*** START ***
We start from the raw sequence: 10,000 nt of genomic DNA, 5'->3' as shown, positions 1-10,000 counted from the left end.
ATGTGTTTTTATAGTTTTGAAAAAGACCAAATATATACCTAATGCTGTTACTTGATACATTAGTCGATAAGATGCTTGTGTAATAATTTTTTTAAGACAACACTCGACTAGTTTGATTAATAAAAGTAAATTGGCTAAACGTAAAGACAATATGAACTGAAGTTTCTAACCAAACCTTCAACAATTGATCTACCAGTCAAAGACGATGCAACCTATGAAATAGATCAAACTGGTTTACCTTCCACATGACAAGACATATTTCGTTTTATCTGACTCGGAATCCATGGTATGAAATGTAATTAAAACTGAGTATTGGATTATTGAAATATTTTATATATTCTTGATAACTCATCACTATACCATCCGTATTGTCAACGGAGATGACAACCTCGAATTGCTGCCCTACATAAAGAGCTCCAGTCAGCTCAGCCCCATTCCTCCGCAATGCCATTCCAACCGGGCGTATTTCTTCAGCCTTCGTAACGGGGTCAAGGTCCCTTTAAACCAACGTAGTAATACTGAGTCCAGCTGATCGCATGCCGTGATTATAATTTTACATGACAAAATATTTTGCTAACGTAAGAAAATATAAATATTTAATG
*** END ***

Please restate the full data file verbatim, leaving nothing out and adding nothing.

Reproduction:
We start from the raw sequence: 10,000 nt of genomic DNA, 5'->3' as shown, positions 1-10,000 counted from the left end.
ATGTGTTTTTATAGTTTTGAAAAAGACCAAATATATACCTAATGCTGTTACTTGATACATTAGTCGATAAGATGCTTGTGTAATAATTTTTTTAAGACAACACTCGACTAGTTTGATTAATAAAAGTAAATTGGCTAAACGTAAAGACAATATGAACTGAAGTTTCTAACCAAACCTTCAACAATTGATCTACCAGTCAAAGACGATGCAACCTATGAAATAGATCAAACTGGTTTACCTTCCACATGACAAGACATATTTCGTTTTATCTGACTCGGAATCCATGGTATGAAATGTAATTAAAACTGAGTATTGGATTATTGAAATATTTTATATATTCTTGATAACTCATCACTATACCATCCGTATTGTCAACGGAGATGACAACCTCGAATTGCTGCCCTACATAAAGAGCTCCAGTCAGCTCAGCCCCATTCCTCCGCAATGCCATTCCAACCGGGCGTATTTCTTCAGCCTTCGTAACGGGGTCAAGGTCCCTTTAAACCAACGTAGTAATACTGAGTCCAGCTGATCGCATGCCGTGATTATAATTTTACATGACAAAATATTTTGCTAACGTAAGAAAATATAAATATTTAATG